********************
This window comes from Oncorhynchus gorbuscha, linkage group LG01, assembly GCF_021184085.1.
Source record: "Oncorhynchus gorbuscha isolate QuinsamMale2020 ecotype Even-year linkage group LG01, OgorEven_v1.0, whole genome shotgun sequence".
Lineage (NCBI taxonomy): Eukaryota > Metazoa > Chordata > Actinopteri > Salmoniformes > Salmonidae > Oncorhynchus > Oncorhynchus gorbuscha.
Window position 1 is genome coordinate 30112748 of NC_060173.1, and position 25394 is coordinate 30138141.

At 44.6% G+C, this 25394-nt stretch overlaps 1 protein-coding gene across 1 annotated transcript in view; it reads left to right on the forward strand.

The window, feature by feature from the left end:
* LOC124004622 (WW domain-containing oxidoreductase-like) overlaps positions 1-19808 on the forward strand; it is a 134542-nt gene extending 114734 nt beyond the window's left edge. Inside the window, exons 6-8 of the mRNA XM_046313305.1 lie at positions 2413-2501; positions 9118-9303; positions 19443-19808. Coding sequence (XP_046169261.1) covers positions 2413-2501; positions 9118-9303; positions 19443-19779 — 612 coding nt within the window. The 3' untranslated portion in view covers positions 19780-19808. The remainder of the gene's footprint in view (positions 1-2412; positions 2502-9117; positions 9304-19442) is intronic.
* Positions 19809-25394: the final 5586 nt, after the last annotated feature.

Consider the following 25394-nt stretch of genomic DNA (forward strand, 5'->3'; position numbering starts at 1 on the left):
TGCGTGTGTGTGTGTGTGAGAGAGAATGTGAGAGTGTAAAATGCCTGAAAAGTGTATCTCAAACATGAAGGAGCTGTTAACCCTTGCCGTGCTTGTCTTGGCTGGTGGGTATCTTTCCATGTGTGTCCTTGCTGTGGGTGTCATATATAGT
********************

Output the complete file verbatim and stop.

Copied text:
This window comes from Oncorhynchus gorbuscha, linkage group LG01, assembly GCF_021184085.1.
Source record: "Oncorhynchus gorbuscha isolate QuinsamMale2020 ecotype Even-year linkage group LG01, OgorEven_v1.0, whole genome shotgun sequence".
Lineage (NCBI taxonomy): Eukaryota > Metazoa > Chordata > Actinopteri > Salmoniformes > Salmonidae > Oncorhynchus > Oncorhynchus gorbuscha.
Window position 1 is genome coordinate 30112748 of NC_060173.1, and position 25394 is coordinate 30138141.

At 44.6% G+C, this 25394-nt stretch overlaps 1 protein-coding gene across 1 annotated transcript in view; it reads left to right on the forward strand.

The window, feature by feature from the left end:
* LOC124004622 (WW domain-containing oxidoreductase-like) overlaps positions 1-19808 on the forward strand; it is a 134542-nt gene extending 114734 nt beyond the window's left edge. Inside the window, exons 6-8 of the mRNA XM_046313305.1 lie at positions 2413-2501; positions 9118-9303; positions 19443-19808. Coding sequence (XP_046169261.1) covers positions 2413-2501; positions 9118-9303; positions 19443-19779 — 612 coding nt within the window. The 3' untranslated portion in view covers positions 19780-19808. The remainder of the gene's footprint in view (positions 1-2412; positions 2502-9117; positions 9304-19442) is intronic.
* Positions 19809-25394: the final 5586 nt, after the last annotated feature.

Consider the following 25394-nt stretch of genomic DNA (forward strand, 5'->3'; position numbering starts at 1 on the left):
TGCGTGTGTGTGTGTGTGAGAGAGAATGTGAGAGTGTAAAATGCCTGAAAAGTGTATCTCAAACATGAAGGAGCTGTTAACCCTTGCCGTGCTTGTCTTGGCTGGTGGGTATCTTTCCATGTGTGTCCTTGCTGTGGGTGTCATATATAGT